Georgina Susan Pamela Terzza has recently completed her BSc in Psychology at the University of Lincoln, England. She is now pursuing her MSc in Clinical Psychology at the Royal Holloway University of London, England.
For her Bachelor’s Dissertation, supervised by Dr. Andy Benn, she completed a research project titled, “The effects and benefits of ASMR stimuli on mood.”
For her project, 37 participants (with and without experience watching ASMR videos) watched ASMR videos and completed a survey about their mood. She found that ASMR videos had a positive effect on mood, and this was independent of prior experience with ASMR videos.
In my interview with Georgina, she provides helpful explanations of her inspiration, goals, methods, findings, interesting moments, and very useful tips for other students researching ASMR.
Below are my questions in bold, her replies in italics, and a link so you can learn more about her.
Angelica Succi is a post-graduate Erasmus trainee at the University of Essex (UK), Department of Psychology.
She is investigating the correlations between emotional experiences, sensory sensitivity, perception, and ASMR.
Her research project is titled: “Physiological and self-reported correlates of Autonomous Sensory Meridian Response (ASMR)”.
Angelica’s advisors for the study are Dr. Helge Gillmeister and Dr Giulia Poerio. Dr Poerio published the first heart rate study about ASMR in 2018.
Angelica is looking for participants to take her online survey, which has been reviewed and approved by the Ethics Committee of the University of Essex.
Josephine Flockton is a master’s graduate, specializing in neuroscience and neuroimaging from the University of York, England, and is pursuing a PhD in cognitive neuroscience.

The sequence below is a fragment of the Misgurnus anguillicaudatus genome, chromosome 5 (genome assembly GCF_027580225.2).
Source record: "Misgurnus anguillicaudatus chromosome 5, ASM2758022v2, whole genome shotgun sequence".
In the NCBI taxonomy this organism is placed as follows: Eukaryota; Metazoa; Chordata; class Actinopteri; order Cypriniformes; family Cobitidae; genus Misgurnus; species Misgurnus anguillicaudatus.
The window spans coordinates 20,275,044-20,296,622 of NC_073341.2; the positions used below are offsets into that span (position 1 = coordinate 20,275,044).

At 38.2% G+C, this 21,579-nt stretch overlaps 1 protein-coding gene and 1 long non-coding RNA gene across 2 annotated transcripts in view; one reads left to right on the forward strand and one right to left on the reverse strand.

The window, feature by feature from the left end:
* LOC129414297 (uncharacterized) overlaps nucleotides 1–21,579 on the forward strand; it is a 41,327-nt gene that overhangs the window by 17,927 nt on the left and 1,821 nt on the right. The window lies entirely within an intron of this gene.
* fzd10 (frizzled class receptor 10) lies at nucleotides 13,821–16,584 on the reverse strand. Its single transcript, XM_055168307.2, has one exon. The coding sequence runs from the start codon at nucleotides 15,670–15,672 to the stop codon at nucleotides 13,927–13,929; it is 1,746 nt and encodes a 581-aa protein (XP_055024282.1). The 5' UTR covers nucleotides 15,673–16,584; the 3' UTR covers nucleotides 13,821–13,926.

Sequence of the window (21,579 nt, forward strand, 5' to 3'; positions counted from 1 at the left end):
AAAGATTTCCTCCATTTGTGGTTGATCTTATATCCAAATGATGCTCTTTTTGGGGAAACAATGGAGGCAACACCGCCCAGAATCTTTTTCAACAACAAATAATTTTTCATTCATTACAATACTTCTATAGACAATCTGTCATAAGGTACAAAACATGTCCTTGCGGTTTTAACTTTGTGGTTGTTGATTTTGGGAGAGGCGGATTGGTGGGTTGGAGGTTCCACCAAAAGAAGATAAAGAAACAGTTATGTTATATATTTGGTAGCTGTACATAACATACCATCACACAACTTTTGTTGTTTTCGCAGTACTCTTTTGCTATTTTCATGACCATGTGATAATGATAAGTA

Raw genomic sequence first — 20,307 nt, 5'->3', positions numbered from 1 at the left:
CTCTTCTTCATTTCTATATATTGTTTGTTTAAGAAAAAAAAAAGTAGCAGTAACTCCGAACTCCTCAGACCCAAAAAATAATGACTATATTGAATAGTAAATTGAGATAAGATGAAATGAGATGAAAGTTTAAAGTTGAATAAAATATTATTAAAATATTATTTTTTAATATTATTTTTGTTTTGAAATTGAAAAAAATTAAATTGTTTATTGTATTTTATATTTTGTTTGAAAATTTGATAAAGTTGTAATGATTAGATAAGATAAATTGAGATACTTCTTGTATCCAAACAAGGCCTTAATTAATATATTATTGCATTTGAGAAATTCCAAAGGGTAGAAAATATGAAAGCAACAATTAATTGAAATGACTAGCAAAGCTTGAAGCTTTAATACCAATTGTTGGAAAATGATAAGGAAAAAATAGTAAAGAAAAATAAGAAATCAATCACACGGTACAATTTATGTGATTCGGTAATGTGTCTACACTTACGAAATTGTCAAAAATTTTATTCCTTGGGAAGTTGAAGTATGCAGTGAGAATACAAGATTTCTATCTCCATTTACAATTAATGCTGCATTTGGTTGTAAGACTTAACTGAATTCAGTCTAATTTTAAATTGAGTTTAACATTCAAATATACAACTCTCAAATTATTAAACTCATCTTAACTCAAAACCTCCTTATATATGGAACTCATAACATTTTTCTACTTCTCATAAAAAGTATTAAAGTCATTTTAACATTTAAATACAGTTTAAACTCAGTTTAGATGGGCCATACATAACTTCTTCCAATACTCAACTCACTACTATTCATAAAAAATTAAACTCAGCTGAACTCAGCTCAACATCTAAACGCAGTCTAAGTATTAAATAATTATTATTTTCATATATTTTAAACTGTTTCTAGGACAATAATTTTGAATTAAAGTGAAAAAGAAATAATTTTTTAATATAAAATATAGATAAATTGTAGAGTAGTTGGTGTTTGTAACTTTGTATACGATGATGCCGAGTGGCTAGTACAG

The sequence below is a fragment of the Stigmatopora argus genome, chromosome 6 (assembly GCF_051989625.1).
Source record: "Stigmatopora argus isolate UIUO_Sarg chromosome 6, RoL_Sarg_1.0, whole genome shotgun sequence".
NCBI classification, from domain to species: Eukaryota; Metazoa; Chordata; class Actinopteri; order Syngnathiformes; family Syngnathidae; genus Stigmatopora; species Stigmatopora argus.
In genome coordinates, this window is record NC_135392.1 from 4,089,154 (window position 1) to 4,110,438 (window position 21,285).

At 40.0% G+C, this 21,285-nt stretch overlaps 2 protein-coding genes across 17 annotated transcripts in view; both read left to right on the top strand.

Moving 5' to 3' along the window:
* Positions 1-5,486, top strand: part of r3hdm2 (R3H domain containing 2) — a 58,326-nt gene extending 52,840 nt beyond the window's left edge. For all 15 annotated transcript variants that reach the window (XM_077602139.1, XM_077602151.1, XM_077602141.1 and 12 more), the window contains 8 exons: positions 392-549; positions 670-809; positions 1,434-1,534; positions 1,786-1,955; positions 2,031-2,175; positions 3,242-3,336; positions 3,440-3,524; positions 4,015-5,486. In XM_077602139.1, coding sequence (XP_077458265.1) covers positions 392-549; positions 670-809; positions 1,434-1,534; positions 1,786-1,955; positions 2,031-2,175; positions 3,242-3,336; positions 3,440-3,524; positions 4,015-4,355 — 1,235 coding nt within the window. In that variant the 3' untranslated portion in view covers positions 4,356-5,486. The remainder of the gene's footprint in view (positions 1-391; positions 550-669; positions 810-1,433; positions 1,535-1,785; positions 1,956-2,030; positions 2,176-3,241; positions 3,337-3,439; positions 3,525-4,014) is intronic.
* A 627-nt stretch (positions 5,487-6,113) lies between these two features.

This survey will gather invaluable pilot data about individuals’ experiences of ASMR and its potential therapeutic benefits, to support the rationale of her PhD research and invite further study.
Her PhD research thesis aims to be the first to explore what happens in the brain during an ASMR experience using the neuroimaging technique of magnetoencephalography (MEG), to further our understanding of the phenomenon and its relation to pain circuits in the brain.
Gina Gilpin is a graduate student, pursuing an MSc in Cognitive Neuroscience at University College London (UCL), England.
Her research thesis is investigating the personality and empathy traits of individuals who experience ASMR, frisson (e.g., music chills) and mirror-touch synaesthesia.
Her thesis is titled: “Investigating Various Atypical Multisensory Experiences and the Associated Personality and Empathy Traits.” Gina’s faculty advisor for the study is Professor Sophie Scott, Director of the Institute of Cognitive Neuroscience at UCL.
Gina is looking for participants to take her online survey, which has been reviewed and approved by an Ethics Committee. The only requirements for the survey are that you must be right-handed, English speaking, and over 18 years old.
Denisa Vondruskova recently received her Bachelor’s Degree from Palacky University in the Czech Republic.
For her Bachelor’s Thesis she completed a research project titled, “ASMR and Jacobson progressive muscle relaxation.”
Progressive muscle relaxation (PMR) is a technique developed by Dr Edmund Jacobson, hence it is also called, “Jacobson progressive muscle relaxation.” PMR involves tensing and un-tensing muscle groups, progressing from the upper torso to the lower torso.